I’ve been feeling out of sorts lately. A general meh and what have you. Like I’m stuck in molasses, trapped under one of those dull yellow filters Hollywood uses for movies set in the middle east or Mexico.
We’re in this weird transition phase, one foot firmly stuck in the pandemic while the other tentatively reaches for something resembling normalcy. I’ve never been good with uncertainty, being type A and all that. And even though I’m hopeful, I’m too scared to trust and believe that this nightmare is finally ending.
The children start school in April – in person, a few hours a week, all masked up and sitting in their sterile bubbles. They’re thrilled, and so am I, because God knows these little ones need all the human interaction they can get. It also means I have more time to myself. To sit down with a hot cup of coffee and actually finish it before it goes cold. To read a book, take my time putting on makeup, maybe even resume a fitness schedule. I should be jumping with joy and planning my child-free days with all sorts of glorious nonsense.!–more–>
But all I feel is blah. Blah-de-blabbity-blah.
I know what will get me out of this funk. Writing pages upon pages of horror, romance, or whatever grabs my fancy. But the irony (oh, the irony) is I struggle to find time to write. Between the children, running a household, and a million little things, I rarely come up for air until it’s 10 pm.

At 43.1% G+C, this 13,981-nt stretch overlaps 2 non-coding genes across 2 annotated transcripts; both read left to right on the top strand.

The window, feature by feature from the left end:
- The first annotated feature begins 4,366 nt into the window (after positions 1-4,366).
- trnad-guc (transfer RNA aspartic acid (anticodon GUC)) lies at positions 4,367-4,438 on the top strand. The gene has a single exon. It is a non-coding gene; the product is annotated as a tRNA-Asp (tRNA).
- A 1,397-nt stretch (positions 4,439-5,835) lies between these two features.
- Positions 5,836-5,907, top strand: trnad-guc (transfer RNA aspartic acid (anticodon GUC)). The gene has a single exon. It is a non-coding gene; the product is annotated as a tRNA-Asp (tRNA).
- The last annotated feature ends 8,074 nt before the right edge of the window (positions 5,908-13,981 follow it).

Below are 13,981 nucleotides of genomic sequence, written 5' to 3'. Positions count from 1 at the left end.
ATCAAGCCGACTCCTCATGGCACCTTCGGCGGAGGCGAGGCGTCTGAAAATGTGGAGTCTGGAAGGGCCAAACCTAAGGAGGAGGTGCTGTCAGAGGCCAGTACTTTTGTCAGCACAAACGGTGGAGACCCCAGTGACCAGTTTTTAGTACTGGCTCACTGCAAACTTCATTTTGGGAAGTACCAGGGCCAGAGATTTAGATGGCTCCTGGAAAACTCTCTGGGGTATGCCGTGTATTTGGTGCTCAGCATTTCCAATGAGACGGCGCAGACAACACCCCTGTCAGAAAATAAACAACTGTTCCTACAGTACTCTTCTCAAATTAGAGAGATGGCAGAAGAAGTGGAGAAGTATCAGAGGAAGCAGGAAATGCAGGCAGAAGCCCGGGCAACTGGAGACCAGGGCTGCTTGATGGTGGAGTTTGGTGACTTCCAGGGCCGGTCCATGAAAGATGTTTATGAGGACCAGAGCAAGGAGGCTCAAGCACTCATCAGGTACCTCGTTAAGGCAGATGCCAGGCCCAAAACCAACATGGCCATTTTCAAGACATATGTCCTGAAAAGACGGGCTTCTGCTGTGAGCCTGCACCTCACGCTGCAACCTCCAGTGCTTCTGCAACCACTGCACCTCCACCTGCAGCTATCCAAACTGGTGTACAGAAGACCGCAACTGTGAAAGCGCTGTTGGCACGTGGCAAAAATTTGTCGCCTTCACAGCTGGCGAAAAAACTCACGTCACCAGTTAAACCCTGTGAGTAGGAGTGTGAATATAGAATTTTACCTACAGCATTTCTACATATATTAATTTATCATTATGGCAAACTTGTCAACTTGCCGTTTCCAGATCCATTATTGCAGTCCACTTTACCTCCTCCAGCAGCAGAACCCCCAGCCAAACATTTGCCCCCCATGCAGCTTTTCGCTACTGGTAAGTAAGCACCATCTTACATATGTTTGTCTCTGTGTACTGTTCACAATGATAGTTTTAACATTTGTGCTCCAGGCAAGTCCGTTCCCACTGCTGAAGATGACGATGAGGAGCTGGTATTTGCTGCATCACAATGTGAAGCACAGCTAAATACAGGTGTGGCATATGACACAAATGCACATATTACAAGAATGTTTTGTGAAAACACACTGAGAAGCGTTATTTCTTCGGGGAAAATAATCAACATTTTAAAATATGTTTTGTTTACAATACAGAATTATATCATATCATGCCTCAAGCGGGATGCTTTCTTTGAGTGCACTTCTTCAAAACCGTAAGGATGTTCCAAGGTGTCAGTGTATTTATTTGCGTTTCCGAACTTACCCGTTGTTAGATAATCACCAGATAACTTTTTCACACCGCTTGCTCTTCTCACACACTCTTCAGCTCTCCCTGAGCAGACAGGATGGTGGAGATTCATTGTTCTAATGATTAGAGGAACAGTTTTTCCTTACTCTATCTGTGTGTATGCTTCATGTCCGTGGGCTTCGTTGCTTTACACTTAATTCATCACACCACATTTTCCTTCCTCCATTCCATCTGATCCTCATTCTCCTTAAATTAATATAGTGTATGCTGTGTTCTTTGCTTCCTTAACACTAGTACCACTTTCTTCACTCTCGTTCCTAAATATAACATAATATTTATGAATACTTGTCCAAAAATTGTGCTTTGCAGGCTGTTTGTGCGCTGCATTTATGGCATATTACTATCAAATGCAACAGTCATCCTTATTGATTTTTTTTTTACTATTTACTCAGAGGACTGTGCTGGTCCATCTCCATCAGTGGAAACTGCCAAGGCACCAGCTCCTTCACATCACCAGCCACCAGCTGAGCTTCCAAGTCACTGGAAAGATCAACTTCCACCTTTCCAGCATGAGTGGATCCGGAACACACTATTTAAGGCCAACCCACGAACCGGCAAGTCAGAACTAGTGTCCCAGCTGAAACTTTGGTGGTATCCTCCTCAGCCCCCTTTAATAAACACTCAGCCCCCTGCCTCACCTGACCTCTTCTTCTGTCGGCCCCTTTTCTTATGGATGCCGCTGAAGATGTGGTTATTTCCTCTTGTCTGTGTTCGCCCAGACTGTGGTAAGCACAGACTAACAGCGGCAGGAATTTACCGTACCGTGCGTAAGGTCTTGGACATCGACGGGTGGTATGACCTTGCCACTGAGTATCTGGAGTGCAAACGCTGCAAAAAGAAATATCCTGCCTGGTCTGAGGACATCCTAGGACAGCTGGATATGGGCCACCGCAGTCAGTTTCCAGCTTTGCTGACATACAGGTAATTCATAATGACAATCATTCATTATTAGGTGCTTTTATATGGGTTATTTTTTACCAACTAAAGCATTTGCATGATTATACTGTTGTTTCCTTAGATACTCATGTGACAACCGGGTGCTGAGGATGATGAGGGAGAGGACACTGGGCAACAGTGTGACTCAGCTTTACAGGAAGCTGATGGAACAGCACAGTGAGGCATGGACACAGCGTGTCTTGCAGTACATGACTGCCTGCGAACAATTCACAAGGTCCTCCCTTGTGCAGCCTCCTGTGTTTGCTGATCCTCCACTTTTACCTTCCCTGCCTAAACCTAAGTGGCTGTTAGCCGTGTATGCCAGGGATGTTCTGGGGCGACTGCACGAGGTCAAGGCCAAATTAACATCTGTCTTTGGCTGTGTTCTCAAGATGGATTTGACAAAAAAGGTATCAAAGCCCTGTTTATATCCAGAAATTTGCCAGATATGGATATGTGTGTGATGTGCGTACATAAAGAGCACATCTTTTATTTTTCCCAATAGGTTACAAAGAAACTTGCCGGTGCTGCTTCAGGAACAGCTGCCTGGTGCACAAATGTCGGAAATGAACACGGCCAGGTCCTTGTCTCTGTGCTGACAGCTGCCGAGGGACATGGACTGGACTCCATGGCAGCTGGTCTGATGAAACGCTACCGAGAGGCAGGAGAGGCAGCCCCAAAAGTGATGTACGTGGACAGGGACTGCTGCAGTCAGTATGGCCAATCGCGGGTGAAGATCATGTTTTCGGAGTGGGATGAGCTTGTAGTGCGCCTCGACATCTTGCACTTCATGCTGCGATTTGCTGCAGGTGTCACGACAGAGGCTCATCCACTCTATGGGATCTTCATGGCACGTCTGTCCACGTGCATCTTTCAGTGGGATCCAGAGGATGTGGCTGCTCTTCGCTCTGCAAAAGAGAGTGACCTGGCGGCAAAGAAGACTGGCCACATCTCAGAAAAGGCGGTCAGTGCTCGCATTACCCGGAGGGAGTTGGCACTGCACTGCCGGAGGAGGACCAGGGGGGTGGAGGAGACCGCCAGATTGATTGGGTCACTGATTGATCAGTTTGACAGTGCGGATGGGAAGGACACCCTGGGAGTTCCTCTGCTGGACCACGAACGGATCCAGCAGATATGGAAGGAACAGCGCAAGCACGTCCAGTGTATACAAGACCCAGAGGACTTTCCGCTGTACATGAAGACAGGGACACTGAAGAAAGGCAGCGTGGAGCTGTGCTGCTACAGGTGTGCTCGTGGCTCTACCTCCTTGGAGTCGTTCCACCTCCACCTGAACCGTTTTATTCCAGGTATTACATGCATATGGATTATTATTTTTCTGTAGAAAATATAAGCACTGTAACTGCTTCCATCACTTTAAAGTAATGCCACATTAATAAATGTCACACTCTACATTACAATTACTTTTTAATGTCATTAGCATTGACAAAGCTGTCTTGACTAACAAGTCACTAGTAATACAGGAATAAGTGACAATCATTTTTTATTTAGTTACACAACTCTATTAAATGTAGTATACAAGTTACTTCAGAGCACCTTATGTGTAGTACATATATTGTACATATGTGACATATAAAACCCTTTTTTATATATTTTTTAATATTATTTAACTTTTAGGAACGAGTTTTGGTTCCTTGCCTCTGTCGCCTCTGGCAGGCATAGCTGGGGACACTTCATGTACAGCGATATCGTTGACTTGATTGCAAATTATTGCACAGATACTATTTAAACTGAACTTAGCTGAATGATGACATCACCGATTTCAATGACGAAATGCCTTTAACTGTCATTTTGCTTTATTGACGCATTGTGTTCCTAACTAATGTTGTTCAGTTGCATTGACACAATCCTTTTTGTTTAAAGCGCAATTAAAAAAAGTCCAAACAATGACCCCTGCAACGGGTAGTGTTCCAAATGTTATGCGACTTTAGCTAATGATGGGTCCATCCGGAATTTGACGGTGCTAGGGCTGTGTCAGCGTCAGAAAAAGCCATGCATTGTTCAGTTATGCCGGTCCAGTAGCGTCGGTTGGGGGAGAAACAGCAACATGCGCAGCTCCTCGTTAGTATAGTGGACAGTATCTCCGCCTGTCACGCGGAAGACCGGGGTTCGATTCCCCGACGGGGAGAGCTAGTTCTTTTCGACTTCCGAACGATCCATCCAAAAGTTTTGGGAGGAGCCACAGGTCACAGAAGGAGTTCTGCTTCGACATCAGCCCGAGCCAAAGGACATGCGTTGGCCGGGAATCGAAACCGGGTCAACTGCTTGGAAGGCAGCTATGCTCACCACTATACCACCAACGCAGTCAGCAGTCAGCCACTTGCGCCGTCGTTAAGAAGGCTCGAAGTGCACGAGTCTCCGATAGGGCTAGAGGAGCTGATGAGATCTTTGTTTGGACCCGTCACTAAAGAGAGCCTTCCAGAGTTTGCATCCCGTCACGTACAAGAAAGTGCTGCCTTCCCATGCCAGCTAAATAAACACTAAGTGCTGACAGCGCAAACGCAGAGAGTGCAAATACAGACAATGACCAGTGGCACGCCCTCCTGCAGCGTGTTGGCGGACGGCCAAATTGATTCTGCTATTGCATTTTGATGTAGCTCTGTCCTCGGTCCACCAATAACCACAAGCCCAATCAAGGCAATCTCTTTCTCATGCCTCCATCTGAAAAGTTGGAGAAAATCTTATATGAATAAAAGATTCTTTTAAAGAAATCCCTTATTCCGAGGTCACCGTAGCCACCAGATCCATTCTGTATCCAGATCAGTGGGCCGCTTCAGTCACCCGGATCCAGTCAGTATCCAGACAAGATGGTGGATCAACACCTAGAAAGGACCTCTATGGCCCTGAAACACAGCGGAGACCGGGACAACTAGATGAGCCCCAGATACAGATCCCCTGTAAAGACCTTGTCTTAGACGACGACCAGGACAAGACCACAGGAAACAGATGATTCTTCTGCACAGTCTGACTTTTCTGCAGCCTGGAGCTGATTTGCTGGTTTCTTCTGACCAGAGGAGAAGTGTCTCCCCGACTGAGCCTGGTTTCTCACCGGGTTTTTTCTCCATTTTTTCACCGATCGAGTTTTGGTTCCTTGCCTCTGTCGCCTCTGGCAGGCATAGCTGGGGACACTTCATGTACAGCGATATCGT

Now I’m pretty self-aware. I know you’re shaking your head and thinking, “Well geez, if you really wanted to write, you would make time! Get up early, sleep later, delegate chores. No one’s fault but your own!”
And I would nod right along because I am making excuses. Since this isn’t my primary career, I find it easier to put it on the back burner. “Maybe tomorrow,” I tell myself. Or “This isn’t important, not right now!” And because there isn’t any accountability, my writing falls by the wayside, and I sink deeper into the funk. Lather. Rinse. Repeat.
So there. That’s the barebones truth, warts and all. I need a swift, pointy kick in the pants, and I’m proceeding to administer one to myself.
“Now listen — no more whining. Get to writing, putting pen on paper or fingers to the keyboard. Write something every day. Maybe a snazzy blurb or a short love story. Hell, write a grocery list, for all I care. It doesn’t need to be pretty or poetic. But write. And post it here — on your blog, so your thirty-two followers can find something that mildly piques their interest while they sip their morning coffee.
Stop whining, hold yourself accountable, and get to writing.
With love and exasperation (because get it together, girl!)
Today is Day 1. I will see you tomorrow, I promise. Because like Teddy Roosevelt said:
“The worst thing you can do is nothing.”